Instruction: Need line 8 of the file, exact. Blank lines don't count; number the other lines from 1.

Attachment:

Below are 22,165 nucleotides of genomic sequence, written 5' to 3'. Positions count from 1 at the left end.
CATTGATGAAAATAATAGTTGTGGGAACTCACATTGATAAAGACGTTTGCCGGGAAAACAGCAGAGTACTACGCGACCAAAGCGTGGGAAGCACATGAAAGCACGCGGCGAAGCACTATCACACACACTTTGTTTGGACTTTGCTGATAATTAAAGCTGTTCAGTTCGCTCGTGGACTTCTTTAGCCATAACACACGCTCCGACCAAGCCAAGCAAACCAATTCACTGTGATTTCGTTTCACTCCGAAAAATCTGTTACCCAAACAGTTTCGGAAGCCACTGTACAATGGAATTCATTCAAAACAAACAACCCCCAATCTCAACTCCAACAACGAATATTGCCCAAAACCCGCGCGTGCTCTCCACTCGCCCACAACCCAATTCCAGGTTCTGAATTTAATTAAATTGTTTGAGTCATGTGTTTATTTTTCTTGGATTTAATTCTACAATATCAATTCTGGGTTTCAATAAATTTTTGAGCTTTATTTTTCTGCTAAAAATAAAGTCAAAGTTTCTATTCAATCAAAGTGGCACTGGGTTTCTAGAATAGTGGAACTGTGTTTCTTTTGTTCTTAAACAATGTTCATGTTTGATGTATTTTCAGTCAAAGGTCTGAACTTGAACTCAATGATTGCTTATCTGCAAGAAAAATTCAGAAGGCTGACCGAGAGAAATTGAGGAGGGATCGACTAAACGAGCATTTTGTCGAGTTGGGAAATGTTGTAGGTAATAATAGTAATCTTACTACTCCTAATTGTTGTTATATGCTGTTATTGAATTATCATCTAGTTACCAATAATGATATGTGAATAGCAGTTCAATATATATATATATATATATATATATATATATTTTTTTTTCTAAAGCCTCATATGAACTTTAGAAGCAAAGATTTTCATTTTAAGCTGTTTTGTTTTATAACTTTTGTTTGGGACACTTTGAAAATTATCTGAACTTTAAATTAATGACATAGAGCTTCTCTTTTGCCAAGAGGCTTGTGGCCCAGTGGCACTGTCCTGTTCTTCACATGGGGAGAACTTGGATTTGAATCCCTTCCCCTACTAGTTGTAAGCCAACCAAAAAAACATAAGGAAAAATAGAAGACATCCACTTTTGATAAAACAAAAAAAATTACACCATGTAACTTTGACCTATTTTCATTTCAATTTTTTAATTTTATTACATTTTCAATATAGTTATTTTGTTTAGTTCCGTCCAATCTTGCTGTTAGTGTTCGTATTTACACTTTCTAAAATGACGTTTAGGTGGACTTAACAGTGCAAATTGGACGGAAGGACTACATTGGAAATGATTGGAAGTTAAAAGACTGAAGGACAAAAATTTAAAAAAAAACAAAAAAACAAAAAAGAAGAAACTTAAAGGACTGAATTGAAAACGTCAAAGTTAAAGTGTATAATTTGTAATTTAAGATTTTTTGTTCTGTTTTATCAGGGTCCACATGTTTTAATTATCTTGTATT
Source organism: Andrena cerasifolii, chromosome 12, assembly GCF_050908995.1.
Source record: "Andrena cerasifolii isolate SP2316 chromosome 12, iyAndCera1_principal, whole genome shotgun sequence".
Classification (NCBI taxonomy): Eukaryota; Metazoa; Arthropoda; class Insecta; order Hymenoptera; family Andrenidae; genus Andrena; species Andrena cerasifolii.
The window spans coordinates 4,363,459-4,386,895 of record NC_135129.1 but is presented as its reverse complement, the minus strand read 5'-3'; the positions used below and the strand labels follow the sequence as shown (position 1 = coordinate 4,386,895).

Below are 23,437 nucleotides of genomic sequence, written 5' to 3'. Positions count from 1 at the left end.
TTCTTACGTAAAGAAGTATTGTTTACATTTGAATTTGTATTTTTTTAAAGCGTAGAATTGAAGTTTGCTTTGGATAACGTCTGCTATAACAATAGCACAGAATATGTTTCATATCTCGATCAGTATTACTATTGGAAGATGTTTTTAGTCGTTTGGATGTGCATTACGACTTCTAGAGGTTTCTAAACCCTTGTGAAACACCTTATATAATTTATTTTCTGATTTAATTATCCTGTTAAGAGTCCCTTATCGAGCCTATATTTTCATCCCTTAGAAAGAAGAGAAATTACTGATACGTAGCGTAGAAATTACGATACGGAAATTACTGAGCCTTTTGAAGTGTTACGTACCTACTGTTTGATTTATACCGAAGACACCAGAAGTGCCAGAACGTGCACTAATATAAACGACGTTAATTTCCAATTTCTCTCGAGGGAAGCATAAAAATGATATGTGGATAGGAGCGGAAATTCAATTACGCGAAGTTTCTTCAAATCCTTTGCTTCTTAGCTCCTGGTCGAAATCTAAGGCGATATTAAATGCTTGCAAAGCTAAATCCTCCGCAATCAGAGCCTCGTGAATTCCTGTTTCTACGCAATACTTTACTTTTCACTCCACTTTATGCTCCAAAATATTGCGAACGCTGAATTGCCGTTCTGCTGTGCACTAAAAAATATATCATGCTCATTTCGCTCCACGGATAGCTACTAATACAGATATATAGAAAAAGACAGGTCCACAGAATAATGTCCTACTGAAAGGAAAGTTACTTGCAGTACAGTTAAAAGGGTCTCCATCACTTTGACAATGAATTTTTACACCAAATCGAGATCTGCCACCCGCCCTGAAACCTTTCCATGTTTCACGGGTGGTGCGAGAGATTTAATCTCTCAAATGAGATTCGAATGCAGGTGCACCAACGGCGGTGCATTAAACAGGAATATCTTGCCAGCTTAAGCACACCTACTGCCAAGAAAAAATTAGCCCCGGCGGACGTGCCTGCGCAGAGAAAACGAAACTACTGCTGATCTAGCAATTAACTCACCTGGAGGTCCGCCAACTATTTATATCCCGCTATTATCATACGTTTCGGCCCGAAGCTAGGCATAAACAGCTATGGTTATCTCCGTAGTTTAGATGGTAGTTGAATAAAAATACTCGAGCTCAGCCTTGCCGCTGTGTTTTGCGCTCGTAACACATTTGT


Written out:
TTCTTACGTAAAGAAGTATTGTTTACATTTGAATTTGTATTTTTTTAAAGCGTAGAATTGAAGTTTGCTTTGGATAACGTCTGCTATAACAATAGCACAGAATATGTTTCATATCTCGATCAGTATTACTATTGGAAGATGTTTTTAGTCGTTTGGATGTGCATTACGACTTCTAGAGGTTTCTAAACCCTTGTGAAACACCTTATATAATTTATTTTCTGATTTAATTATCCTGTTAAGAGTCCCTTATCGAGCCTATATTTTCATCCCTTAGAAAGAAGAGAAATTACTGATACGTAGCGTAGAAATTACGATACGGAAATTACTGAGCCTTTTGAAGTGTTACGTACCTACTGTTTGATTTATACCGAAGACACCAGAAGTGCCAGAACGTGCACTAATATAAACGACGTTAATTTCCAATTTCTCTCGAGGGAAGCATAAAAATGATATGTGGATAGGAGCGGAAATTCAATTACGCGAAGTTTCTTCAAATCCTTTGCTTCTTAGCTCCTGGTCGAAATCTAAGGCGATATTAAATGCTTGCAAAGCTAAATCCTCCGCAATCAGAGCCTCGTGAATTCCTGTTTCTACGCAATACTTTACTTTTCACTCCACTTTATGCTCCAAAATATTGCGAACGCTGAATTGCCGTTCTGCTGTGCACTAAAAAATATATCATGCTCATTTCGCTCCACGGATAGCTACTAATACAGATATATAGAAAAAGACAGGTCCACAGAATAATGTCCTACTGAAAGGAAAGTTACTTGCAGTACAGTTAAAAGGGTCTCCATCACTTTGACAATGAATTTTTACACCAAATCGAGATCTGCCACCCGCCCTGAAACCTTTCCATGTTTCACGGGTGGTGCGAGAGATTTAATCTCTCAAATGAGATTCGAATGCAGGTGCACCAACGGCGGTGCATTAAACAGGAATATCTTGCCAGCTTAAGCACACCTACTGCCAAGAAAAAATTAGCCCCGGCGGACGTGCCTGCGCAGAGAAAACGAAACTACTGCTGATCTAGCAATTAACTCACCTGGAGGTCCGCCAACTATTTATATCCCGCTATTATCATACGTTTCGGCCCGAAGCTAGGCATAAACAGCTATGGTTATCTCCGTAGTTTAGATGGTAGTTGAATAAAAATACTCGAGCTCAGCCTTGCCGCTGTGTTTTGCGCTCGTAACACATTTGT